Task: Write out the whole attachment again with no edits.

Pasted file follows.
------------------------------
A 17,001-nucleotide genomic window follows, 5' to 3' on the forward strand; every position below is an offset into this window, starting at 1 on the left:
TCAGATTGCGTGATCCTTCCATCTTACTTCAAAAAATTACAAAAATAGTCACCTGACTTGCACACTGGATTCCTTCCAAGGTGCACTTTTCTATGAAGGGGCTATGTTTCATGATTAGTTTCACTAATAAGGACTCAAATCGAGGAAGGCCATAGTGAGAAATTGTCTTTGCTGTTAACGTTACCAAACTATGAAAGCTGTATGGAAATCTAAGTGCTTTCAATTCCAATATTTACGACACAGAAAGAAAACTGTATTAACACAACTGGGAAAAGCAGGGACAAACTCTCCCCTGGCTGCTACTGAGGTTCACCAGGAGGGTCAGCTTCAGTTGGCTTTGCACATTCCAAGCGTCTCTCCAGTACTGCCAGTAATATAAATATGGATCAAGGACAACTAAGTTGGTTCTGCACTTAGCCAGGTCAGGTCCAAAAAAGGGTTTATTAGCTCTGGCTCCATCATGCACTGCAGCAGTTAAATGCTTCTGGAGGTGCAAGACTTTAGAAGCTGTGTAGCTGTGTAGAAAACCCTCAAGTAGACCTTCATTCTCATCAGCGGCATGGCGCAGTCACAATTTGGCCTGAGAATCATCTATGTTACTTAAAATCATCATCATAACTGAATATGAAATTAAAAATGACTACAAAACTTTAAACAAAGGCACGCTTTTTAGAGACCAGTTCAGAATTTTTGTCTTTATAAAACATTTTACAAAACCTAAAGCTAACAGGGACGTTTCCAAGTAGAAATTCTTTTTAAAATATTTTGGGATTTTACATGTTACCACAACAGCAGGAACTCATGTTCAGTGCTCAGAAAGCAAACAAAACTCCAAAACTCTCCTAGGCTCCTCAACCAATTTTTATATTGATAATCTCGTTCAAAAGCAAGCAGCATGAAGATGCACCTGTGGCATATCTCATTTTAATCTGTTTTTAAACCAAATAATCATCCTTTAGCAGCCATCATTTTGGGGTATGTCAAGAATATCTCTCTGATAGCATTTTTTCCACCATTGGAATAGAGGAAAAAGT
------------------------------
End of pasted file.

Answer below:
A 17,001-nucleotide genomic window follows, 5' to 3' on the forward strand; every position below is an offset into this window, starting at 1 on the left:
TCAGATTGCGTGATCCTTCCATCTTACTTCAAAAAATTACAAAAATAGTCACCTGACTTGCACACTGGATTCCTTCCAAGGTGCACTTTTCTATGAAGGGGCTATGTTTCATGATTAGTTTCACTAATAAGGACTCAAATCGAGGAAGGCCATAGTGAGAAATTGTCTTTGCTGTTAACGTTACCAAACTATGAAAGCTGTATGGAAATCTAAGTGCTTTCAATTCCAATATTTACGACACAGAAAGAAAACTGTATTAACACAACTGGGAAAAGCAGGGACAAACTCTCCCCTGGCTGCTACTGAGGTTCACCAGGAGGGTCAGCTTCAGTTGGCTTTGCACATTCCAAGCGTCTCTCCAGTACTGCCAGTAATATAAATATGGATCAAGGACAACTAAGTTGGTTCTGCACTTAGCCAGGTCAGGTCCAAAAAAGGGTTTATTAGCTCTGGCTCCATCATGCACTGCAGCAGTTAAATGCTTCTGGAGGTGCAAGACTTTAGAAGCTGTGTAGCTGTGTAGAAAACCCTCAAGTAGACCTTCATTCTCATCAGCGGCATGGCGCAGTCACAATTTGGCCTGAGAATCATCTATGTTACTTAAAATCATCATCATAACTGAATATGAAATTAAAAATGACTACAAAACTTTAAACAAAGGCACGCTTTTTAGAGACCAGTTCAGAATTTTTGTCTTTATAAAACATTTTACAAAACCTAAAGCTAACAGGGACGTTTCCAAGTAGAAATTCTTTTTAAAATATTTTGGGATTTTACATGTTACCACAACAGCAGGAACTCATGTTCAGTGCTCAGAAAGCAAACAAAACTCCAAAACTCTCCTAGGCTCCTCAACCAATTTTTATATTGATAATCTCGTTCAAAAGCAAGCAGCATGAAGATGCACCTGTGGCATATCTCATTTTAATCTGTTTTTAAACCAAATAATCATCCTTTAGCAGCCATCATTTTGGGGTATGTCAAGAATATCTCTCTGATAGCATTTTTTCCACCATTGGAATAGAGGAAAAAGT